In such benign conditions, it didn’t take long to pack up the station and be off but before leaving, there was a sight to see. A man on a paraglider was taking full advantage of a strong and steady updraught which was blowing up the east face. He was ridge soaring up and down just above summit level and sometimes just below in the tight turns he was executing. I managed to get a few photos though none of them very good, as he didn’t come as far north as the trig point.

The Descent:
This was underway at 16:40 but stops were made to take a few photos near the shelter and of the aircraft memorial plaque. Listening to music again on the way down, the car park was regained in 64 minutes at 17:44.

1 on 80m-CW
0 on 80m-SSB
7 on 40m-CW
25 on 40m-SSB
10 on 20m-CW
0 on 20m-SSB
12 on 2m FM
2 on 4m-FM
Total: 57

Walk data:
10:13 Left Wythburn (186m ASL)
11:38 to 16:40: Helvellyn summit
17:44 Arr. back at car
1hr-25min up/ 64min down
Drive from/ to B&B: 20min

Summit time: 5hr-2min
Ascent & Distance: 764m (2,507ft)/ 7.7km (4.8 mls)

This mountain was done solo and I must say, I did miss the group’s company of David and Rob, who I walked with on the previous two days.

The weather was perfect in that there wasn’t much sunshine in the morning and some low-cloud at the summit. Once the strenuous ascent was over and the activation was well underway, the mist cleared and the sun came out. Helvellyn then became a sun worshipper’s paradise, so utterly unlike anything you would experience in winter. However, there was respite if you wanted it. A cool breeze was available for those sitting overlooking Red Tarn and this was the steady updraught made use of by the paraglider.

A dozen stations were worked on 2m-FM using just 2.5 Watts which was not a bad total for a weekday. I thought I heard Dave G6LKB call in. I must have missed the prefix; this was David’s son Andrew M0LKB. Dave was in France as F/G6LKB/P and I worked him later, on 40m SSB.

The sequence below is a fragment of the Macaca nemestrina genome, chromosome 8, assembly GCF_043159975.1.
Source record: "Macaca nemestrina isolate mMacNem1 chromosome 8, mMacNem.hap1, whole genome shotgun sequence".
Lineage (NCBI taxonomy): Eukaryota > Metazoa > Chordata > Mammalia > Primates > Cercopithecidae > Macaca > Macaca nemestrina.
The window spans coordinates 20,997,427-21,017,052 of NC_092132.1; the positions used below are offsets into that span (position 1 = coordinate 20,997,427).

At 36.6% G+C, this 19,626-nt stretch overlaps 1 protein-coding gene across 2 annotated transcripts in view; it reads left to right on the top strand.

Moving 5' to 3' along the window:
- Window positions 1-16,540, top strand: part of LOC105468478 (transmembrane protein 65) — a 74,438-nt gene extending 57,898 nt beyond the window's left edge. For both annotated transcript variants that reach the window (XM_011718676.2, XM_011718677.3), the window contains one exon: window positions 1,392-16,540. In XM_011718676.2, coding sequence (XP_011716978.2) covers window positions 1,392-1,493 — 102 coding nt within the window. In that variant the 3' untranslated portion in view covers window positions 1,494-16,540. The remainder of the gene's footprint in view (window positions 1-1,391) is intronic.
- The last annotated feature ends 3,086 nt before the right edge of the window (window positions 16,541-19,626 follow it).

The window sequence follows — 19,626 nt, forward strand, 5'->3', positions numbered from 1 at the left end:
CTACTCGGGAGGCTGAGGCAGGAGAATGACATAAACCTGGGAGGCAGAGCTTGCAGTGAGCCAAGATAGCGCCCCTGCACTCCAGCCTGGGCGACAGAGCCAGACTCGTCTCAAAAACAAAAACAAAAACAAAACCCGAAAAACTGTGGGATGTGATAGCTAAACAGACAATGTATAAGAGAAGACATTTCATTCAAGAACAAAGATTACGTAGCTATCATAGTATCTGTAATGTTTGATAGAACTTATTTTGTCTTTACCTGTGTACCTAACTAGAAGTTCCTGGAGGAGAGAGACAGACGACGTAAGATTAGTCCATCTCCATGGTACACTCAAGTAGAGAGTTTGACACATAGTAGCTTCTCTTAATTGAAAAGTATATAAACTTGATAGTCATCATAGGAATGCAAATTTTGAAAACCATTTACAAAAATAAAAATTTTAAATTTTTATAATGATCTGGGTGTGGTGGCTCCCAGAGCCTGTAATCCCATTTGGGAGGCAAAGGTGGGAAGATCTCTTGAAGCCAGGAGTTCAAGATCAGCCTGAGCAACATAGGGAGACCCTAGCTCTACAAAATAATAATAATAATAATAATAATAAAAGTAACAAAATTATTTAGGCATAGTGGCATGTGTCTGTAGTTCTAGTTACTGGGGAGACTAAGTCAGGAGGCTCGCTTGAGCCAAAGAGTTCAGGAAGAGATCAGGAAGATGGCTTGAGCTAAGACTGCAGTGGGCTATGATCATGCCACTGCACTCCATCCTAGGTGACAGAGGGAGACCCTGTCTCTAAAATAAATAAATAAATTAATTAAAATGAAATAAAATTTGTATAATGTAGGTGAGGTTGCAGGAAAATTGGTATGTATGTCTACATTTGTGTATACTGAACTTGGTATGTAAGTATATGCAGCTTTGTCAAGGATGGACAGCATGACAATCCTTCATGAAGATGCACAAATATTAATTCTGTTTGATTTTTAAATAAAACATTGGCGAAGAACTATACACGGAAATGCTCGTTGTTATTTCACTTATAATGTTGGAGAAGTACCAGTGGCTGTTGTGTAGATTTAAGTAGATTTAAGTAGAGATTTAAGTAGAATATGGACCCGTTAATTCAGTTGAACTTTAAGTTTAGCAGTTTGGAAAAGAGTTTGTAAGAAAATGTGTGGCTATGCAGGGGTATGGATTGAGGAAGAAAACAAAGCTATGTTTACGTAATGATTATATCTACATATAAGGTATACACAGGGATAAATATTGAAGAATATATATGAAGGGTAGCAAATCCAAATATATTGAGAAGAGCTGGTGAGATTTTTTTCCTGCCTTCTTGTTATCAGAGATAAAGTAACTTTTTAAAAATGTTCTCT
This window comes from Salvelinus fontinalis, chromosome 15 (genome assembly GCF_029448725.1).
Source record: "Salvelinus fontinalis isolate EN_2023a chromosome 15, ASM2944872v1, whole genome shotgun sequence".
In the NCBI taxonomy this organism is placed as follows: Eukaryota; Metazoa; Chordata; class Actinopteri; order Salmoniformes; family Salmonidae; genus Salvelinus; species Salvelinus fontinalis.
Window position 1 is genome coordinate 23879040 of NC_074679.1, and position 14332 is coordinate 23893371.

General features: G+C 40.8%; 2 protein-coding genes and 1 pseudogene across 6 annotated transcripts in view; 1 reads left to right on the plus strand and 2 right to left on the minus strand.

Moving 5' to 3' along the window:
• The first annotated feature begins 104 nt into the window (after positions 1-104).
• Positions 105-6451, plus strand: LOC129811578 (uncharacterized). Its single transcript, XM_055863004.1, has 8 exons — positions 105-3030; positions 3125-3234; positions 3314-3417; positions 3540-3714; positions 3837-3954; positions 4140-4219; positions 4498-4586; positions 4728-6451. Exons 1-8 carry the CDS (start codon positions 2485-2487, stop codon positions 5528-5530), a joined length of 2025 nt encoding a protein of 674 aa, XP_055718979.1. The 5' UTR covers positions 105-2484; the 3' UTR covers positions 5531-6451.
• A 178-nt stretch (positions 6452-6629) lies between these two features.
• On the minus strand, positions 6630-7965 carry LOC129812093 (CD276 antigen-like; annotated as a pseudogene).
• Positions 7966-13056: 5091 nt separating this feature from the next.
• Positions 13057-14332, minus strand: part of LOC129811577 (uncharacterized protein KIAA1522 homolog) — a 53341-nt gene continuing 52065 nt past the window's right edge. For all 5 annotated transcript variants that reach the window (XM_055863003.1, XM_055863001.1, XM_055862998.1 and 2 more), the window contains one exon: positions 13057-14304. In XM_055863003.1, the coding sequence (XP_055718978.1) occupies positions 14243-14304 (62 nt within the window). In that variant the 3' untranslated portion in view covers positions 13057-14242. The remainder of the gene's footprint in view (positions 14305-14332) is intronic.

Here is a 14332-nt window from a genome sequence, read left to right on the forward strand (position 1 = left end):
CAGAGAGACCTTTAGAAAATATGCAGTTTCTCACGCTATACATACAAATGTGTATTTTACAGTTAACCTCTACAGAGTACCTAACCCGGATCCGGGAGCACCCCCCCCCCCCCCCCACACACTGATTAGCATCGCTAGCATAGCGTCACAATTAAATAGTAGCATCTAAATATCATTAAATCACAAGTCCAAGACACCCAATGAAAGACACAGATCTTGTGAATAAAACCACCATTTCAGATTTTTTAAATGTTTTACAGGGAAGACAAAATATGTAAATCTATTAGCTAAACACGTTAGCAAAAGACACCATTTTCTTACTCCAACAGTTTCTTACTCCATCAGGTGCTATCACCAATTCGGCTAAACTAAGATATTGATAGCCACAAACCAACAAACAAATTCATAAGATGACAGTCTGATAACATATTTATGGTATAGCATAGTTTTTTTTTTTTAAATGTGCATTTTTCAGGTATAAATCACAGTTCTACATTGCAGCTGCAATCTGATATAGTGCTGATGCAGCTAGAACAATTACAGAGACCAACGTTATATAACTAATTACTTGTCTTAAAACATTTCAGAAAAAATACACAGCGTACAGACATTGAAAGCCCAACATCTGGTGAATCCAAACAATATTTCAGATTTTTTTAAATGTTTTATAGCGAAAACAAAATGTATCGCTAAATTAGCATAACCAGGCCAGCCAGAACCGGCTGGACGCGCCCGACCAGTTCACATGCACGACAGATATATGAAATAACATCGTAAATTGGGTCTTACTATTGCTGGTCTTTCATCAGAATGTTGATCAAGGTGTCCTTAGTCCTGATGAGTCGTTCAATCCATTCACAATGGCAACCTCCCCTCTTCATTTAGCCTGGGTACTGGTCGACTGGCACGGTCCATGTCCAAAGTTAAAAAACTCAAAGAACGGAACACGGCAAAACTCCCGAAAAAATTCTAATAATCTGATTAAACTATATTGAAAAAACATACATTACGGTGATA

Talking of 40m SSB; this was the winning band for the third day running, this time with 32 QSO’s. Conditions weren’t nearly so good however. Signal strengths were generally down and there was QSB but it did turn out to be the most reliable band for chasers.

After working Japan from Skiddaw the previous day, I had great hopes for 20m but there was not a sniff of DX this time around. However, 20m did bring in a steady stream of ten stations. Most of these were recognized SOTA chasers and all of them were worked in CW. SSB was tried but there were no takers.

The one QSO on 80m was also in CW. Roy G4SSH caught me on 3.557 but no one followed. Again, SSB was spotted but without success.

Investing no more than a couple of minutes in 4m-FM paid off again with two stations worked but these would be the last of the week. On the final two days of the holiday, I simply forgot to put on 4m and now I’m regretting it somewhat.

Setting up beside the main summit ridge path seemed to attract more attention than usual. The good weather no doubt influenced that situation and I was only too pleased to answer questions and try to be an ambassador for the hobby without overdoing it. When there’s a gulf of knowledge between people inside and those outside a hobby, any hobby, it’s all too easy to say too much or go too deep. You have to listen to what is asked then try to respond at the same level. I always thank them for their interest.

Thanks to all stations worked and to spotters: G4SSH; G4WHA/A; G0TDM; M3FEH & EA3HP.
Thanks to Roy G4SSH for telephone liaison and to Geoff G4WHA/A for 2m-FM monitoring/ spots.

73, John
(G4YSS using Scarborough Special Events Group Club Call GX0OOO/P)

Photos: 9-13-16-44-57-64-67-68-69-70-71-73-77-82-83-90-96

Above: Thirlmere from part way up the LD3 path

4, 05-06-18

Above: G/LD-003 summit shelter in sight and aircraft memorial in foreground

Above: G/LD-003. A misty morning

Above: G/LD-003 activation. HF dipole and VHF vertical

Above: G/LD-003 activation & ridge soaring paraglider

Above: G/LD-003 Helvellyn. Emma; the young lady who asked lots of questions about propagation.

Above: G/LD-003 Helvellyn. The view over Swirral Edge

Above: G/LD-003 Helvellyn. Ullswater, Catstye Cam and Red Tarn

Above: G/LD-003 Helvellyn. Ullswater, Red Tarn & Striding Edge

Above: G/LD-003 Helvellyn. Red Tarn & Striding Edge

Above: G/LD-003 Helvellyn’s trig-point in late afternoon sunshine

Above: G/LD-003 Helvellyn’s trig-point OS designation AKA TP-3724

Above: G/LD-003 Helvellyn’s summit shelter and paraglider over Striding Edge

Above: Leaving Helvellyn. Nethermost Pike & High Crag. Path junction - turn right to Wythburn

Above: The place on Helvellyn’s summit where a biplane landed and took off again on 22nd December 1926

Above: The path back to Thirlmere

Above: The path back to Thirlmere with just a few hundred metres to go


Links to other Lakes Week 2018 reports:
G/LD-008 Blencathra: G4YSS: 'Lakes Week' G/LD-008, 04-06-18
G/LD-004 Skiddaw: G4YSS: 'Lakes Week' G/LD-004, 05-06-18
G/LD-013 OM Coniston: G4YSS: 'Lakes Week' G/LD-013, 07-06-18
G/LD10-LD7-LD22: G4YSS: 'Lakes Week' G/LD10-LD7-LD22, 08-06-18